The author also does in depth research into how the tribe (the Tarahumara) runs, and how those of us in the mainstream run, and how we got to where we are. One of the major differences between the two is that they, the tribe, run hundreds and hundreds of miles, BAREFOOT and uninjured, We, on the other hand, run in shoes that can cost well over $100, that we replace every 300-500 miles, and that may actually be responsible for the worrying statistic that, in any given year, 6-8 of every 10 runners in the United States will suffer at least one injury that sidelines them, at least temporarily.

Now, I will admit that, in each of the 26 marathons I have run I have seen at least one shoeless runner, and have either not given them much more than a passing glance or rated them an 11 on a 1 -10 nuttiness scale. In last weekend's Rock and Roll San Diego, however, I was pretty much stride-for-stride much of the time with a guy sporting a perfect tan, no shirt and barefeet. He seemed to be having a grand old time, and he got me to thinking then, more than ever, about the sans shoe approach. (One thinks about some goofy stuff during the latter miles of a marathon!!)Little did I know that just a few days later I'd be listening to someone explain his bliss to me, via my iPod.

To say that I am intrigued would put it mildly, although I am not YET ready to take the plunge. I love learning about new stuff, and then trying it out. In my excitement this morning I posted on Twitter that I was looking into this whole barefoot thing, and got a lot of quick responses, every one of them positive. I did not expect, however, to inspire someone to take to a bike path in Trieste (in THE Italy!) with her shoes ON HER HANDS and NOTHING on her feet, but, that's just what my friend Karoline did (click on her name to read about how it went for her). It will be interesting to see if either of us is still in shoes when we run the Trieste Marathon together next May.

I also heard from a guy named Joe, in THE New Jersey, who sent me a link to a video showing a runner doing the barefoot thing on the treadmill. What I noticed right off was that he was NOT hitting the ground first with his heels. Interesting. Different. AND, he seemed to be quite light on his bare feet. Joe's experimenting with barefoot running, too. He's warming up to the running with some walks and then walk/runs. I like Joe's style. May try his method this weekend, as I resume my training for Rock and Roll Seattle in three weeks. I won't be running RNR barefooted, I am sure. Don't have time to work up to that. But, I may get a pair of Nike Free's and try those out.

Not sure I'll ever go whole hog on the barefoot thing, even though I don't really care about maybe being an 11 or 12 on some random shoed-runner's nuttiness scale. What I know about barefoot running, at this early stage of my investigations, makes a lot of sense. That frightens me a little.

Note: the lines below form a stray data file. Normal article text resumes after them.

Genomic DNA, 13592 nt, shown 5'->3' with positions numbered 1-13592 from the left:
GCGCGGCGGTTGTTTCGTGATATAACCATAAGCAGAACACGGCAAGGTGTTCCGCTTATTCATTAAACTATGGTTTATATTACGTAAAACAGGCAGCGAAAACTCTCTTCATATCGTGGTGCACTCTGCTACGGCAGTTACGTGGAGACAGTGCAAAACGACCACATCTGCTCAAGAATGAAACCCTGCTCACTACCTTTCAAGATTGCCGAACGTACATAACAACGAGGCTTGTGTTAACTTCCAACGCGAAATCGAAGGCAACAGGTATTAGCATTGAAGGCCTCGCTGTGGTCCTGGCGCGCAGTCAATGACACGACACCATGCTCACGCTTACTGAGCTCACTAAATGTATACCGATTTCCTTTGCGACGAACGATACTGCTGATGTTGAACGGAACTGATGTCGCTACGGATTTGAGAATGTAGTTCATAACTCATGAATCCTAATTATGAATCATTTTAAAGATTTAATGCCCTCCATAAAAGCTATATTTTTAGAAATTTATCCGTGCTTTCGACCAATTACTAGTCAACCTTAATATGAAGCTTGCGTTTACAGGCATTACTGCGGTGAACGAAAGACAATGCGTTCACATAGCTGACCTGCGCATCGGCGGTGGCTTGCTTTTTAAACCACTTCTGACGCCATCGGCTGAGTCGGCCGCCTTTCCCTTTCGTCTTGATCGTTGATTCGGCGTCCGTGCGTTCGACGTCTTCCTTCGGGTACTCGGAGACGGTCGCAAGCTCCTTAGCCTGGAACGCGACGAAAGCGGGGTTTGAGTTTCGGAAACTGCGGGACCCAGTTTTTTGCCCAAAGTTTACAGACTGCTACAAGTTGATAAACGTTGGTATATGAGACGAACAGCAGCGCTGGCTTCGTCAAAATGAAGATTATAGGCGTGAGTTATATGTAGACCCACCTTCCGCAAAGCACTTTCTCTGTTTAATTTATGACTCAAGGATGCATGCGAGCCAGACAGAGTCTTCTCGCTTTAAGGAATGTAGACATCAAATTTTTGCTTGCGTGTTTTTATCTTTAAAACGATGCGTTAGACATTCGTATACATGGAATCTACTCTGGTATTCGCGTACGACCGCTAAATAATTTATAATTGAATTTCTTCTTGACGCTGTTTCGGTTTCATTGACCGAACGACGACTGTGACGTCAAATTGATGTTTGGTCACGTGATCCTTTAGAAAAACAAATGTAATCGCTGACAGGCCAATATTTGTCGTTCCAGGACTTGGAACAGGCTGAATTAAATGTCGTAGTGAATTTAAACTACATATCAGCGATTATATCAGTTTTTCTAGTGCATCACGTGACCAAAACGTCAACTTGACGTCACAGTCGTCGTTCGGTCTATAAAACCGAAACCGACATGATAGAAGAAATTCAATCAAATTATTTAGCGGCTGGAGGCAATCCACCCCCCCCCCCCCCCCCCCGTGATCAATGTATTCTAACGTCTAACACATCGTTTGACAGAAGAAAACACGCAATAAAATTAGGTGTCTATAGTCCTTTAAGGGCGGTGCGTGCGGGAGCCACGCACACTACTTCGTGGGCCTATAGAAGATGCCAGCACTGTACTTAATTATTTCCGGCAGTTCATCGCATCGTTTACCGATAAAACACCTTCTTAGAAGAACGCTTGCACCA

Would love to hear from any of you've tried to run without shoes, successfully or otherwise. Would also like to hear from anyone who's run in Nike Free's.

Gotta run!

Monday, 1 June 2009


Running in the back of the pack of every marathon I've done, I have had the opportunity to overhear some interesting, and often disheartening conversations between fellow runners who are about to cross the 26.2 mile finish line. The ones that sadden me are those involving people in the throws of beating themselves up for not realizing their intended goals. More often than not those expectations were time-related. I just wanted to take a moment to remind them, and those of you who may have suffered similar "setbacks", or may in the future, 26.2 miles is a helluva long way, and, no matter how convinced you are that you should be the next Kenyan superstar, sometimes the marathon just kicks your butt. There is nothing there that speaks to "failure". Remember, the first guy who went the distance between Marathon and Athens (the story goes) nearly died at the 17th mile...and DID DIE at the end. Finishing, and living to do it again, is nothing short of awesome.

Having said that... I finished yesterday's Rock and Roll San Diego in 5:17:07. My 4:56 PR from December's CIM in Sacramento still stands. Admittedly, I was hoping to set a new standard for myself, but, it was apparently not to be. Despite that, I am thrilled to have racked up another finish, number 7 in this year's 12in12. I am over the hump.

The weather was awesomely awesome. Cool, overcast, and even a bit drizzly at times. It was muggy in spots away from bay breezes, but nothing like the last time I ran RnR in 2006, when it was riduculously hot. My watch was set for 3:1 run/walk Galloway intervals, a system I was hoping to stick with all the way.

When I made the eastward turn from the edge of the harbor toward downtown, at mile 6.5ish, I knew things were going to be better this time than in '06. Back then this is where I realized my first RnR was going to suck, big time.

The big challenge on this course is the climb up the 168 freeway, closed off for us 15,000+ (new official numbers) runners. It's about a two mile climb, twice as long as Big Sur's trek up to Hurricane Point. Perhaps I should have geared down to 2:1's here, as I did at Big Sur, but I didn't. It may have been my one mistake this time around. At the start of the climb I was setting a PR pace. By the time I crested the peak, I had lost it. Not to worry, I told myself. The rest of the course is downhill or flat.

As I hit the halfway point my Garmin showed 2:30, which is pretty much the norm for me for 13.1. I had gained back a little time, but with half the race to go it was a crap-shoot as to whether or not I could maintain my pace. I did well until mile 20 (3 miles passed my blessed Mars bar break) where I realized the "3" part of the 3:1's was taking its toll. I switched to 2:1's here, thinking no matter how tired I was I could surely always find a 2 minute run in the tank til the end. That worked, and I stuck with the intervals the rest of the way. In many past races this is where I've dumped out on the intervals and walked more than ran.

The first time I ran RnRSD I was pretty new to this sport, and knew no one in the pack. This time I had lots of friends who came down from the Bay Area and beyond, with their own goals tattooed on their minds. I am thrilled to say most, if not all of them, set new records for themselves in San Diego, and are going home fulfilled. I am in awe of every one of them, and what they were able to accomplish here. You know who you are. Looking forward to many more races with you. For those runs we don't share, I will be watching, and wondering, often, just how, and yes, sometimes why, we keep doing this. But do it, we will.

Rock and Roll Seattle is next, next month.

Gotta run!